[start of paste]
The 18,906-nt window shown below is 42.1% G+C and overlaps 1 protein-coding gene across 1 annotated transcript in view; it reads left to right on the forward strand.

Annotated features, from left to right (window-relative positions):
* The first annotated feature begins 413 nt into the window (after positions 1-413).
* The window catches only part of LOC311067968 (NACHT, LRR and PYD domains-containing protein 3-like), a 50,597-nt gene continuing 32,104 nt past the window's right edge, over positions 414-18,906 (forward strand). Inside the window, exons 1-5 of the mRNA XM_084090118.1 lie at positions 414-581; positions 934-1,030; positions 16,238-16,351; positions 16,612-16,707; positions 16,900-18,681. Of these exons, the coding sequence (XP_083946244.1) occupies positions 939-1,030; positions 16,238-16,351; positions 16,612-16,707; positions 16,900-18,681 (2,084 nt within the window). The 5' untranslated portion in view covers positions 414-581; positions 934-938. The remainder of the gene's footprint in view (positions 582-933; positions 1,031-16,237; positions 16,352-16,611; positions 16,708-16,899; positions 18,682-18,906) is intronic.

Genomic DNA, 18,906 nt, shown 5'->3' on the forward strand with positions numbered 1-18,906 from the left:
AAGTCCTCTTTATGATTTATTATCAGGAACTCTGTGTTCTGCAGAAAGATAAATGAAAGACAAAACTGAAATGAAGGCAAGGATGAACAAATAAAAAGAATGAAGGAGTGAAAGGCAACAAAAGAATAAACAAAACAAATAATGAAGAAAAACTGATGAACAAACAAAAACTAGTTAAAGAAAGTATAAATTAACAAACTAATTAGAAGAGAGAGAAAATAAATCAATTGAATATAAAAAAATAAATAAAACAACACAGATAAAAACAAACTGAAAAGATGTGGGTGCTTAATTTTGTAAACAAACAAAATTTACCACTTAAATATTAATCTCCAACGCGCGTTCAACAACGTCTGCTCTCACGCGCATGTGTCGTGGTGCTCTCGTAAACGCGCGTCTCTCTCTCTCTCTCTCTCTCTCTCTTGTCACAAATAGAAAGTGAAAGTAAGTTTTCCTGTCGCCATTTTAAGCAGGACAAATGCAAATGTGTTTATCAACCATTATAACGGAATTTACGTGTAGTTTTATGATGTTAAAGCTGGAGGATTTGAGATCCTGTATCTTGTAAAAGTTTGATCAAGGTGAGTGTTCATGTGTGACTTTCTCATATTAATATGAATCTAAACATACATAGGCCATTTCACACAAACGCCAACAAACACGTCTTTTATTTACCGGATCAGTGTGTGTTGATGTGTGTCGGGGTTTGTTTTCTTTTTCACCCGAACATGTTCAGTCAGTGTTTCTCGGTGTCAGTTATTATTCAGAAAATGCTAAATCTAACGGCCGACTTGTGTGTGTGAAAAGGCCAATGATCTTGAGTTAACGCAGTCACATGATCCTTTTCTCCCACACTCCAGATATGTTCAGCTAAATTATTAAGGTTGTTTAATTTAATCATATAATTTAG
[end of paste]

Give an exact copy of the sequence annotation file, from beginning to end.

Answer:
The 18,906-nt window shown below is 42.1% G+C and overlaps 1 protein-coding gene across 1 annotated transcript in view; it reads left to right on the forward strand.

Annotated features, from left to right (window-relative positions):
* The first annotated feature begins 413 nt into the window (after positions 1-413).
* The window catches only part of LOC311067968 (NACHT, LRR and PYD domains-containing protein 3-like), a 50,597-nt gene continuing 32,104 nt past the window's right edge, over positions 414-18,906 (forward strand). Inside the window, exons 1-5 of the mRNA XM_084090118.1 lie at positions 414-581; positions 934-1,030; positions 16,238-16,351; positions 16,612-16,707; positions 16,900-18,681. Of these exons, the coding sequence (XP_083946244.1) occupies positions 939-1,030; positions 16,238-16,351; positions 16,612-16,707; positions 16,900-18,681 (2,084 nt within the window). The 5' untranslated portion in view covers positions 414-581; positions 934-938. The remainder of the gene's footprint in view (positions 582-933; positions 1,031-16,237; positions 16,352-16,611; positions 16,708-16,899; positions 18,682-18,906) is intronic.

Genomic DNA, 18,906 nt, shown 5'->3' on the forward strand with positions numbered 1-18,906 from the left:
AAGTCCTCTTTATGATTTATTATCAGGAACTCTGTGTTCTGCAGAAAGATAAATGAAAGACAAAACTGAAATGAAGGCAAGGATGAACAAATAAAAAGAATGAAGGAGTGAAAGGCAACAAAAGAATAAACAAAACAAATAATGAAGAAAAACTGATGAACAAACAAAAACTAGTTAAAGAAAGTATAAATTAACAAACTAATTAGAAGAGAGAGAAAATAAATCAATTGAATATAAAAAAATAAATAAAACAACACAGATAAAAACAAACTGAAAAGATGTGGGTGCTTAATTTTGTAAACAAACAAAATTTACCACTTAAATATTAATCTCCAACGCGCGTTCAACAACGTCTGCTCTCACGCGCATGTGTCGTGGTGCTCTCGTAAACGCGCGTCTCTCTCTCTCTCTCTCTCTCTCTCTTGTCACAAATAGAAAGTGAAAGTAAGTTTTCCTGTCGCCATTTTAAGCAGGACAAATGCAAATGTGTTTATCAACCATTATAACGGAATTTACGTGTAGTTTTATGATGTTAAAGCTGGAGGATTTGAGATCCTGTATCTTGTAAAAGTTTGATCAAGGTGAGTGTTCATGTGTGACTTTCTCATATTAATATGAATCTAAACATACATAGGCCATTTCACACAAACGCCAACAAACACGTCTTTTATTTACCGGATCAGTGTGTGTTGATGTGTGTCGGGGTTTGTTTTCTTTTTCACCCGAACATGTTCAGTCAGTGTTTCTCGGTGTCAGTTATTATTCAGAAAATGCTAAATCTAACGGCCGACTTGTGTGTGTGAAAAGGCCAATGATCTTGAGTTAACGCAGTCACATGATCCTTTTCTCCCACACTCCAGATATGTTCAGCTAAATTATTAAGGTTGTTTAATTTAATCATATAATTTAG